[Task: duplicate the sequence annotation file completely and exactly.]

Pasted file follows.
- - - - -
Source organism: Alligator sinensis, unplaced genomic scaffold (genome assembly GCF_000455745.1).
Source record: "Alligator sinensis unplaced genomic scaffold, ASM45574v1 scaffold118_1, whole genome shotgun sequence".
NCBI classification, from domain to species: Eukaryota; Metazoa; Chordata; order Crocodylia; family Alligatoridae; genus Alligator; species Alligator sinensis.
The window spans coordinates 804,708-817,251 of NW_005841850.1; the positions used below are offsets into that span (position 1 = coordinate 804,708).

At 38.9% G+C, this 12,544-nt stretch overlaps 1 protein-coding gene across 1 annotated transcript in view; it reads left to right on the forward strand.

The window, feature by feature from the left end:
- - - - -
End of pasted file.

Source organism: Alligator sinensis, unplaced genomic scaffold (genome assembly GCF_000455745.1).
Source record: "Alligator sinensis unplaced genomic scaffold, ASM45574v1 scaffold118_1, whole genome shotgun sequence".
NCBI classification, from domain to species: Eukaryota; Metazoa; Chordata; order Crocodylia; family Alligatoridae; genus Alligator; species Alligator sinensis.
The window spans coordinates 804,708-817,251 of NW_005841850.1; the positions used below are offsets into that span (position 1 = coordinate 804,708).

At 38.9% G+C, this 12,544-nt stretch overlaps 1 protein-coding gene across 1 annotated transcript in view; it reads left to right on the forward strand.

The window, feature by feature from the left end: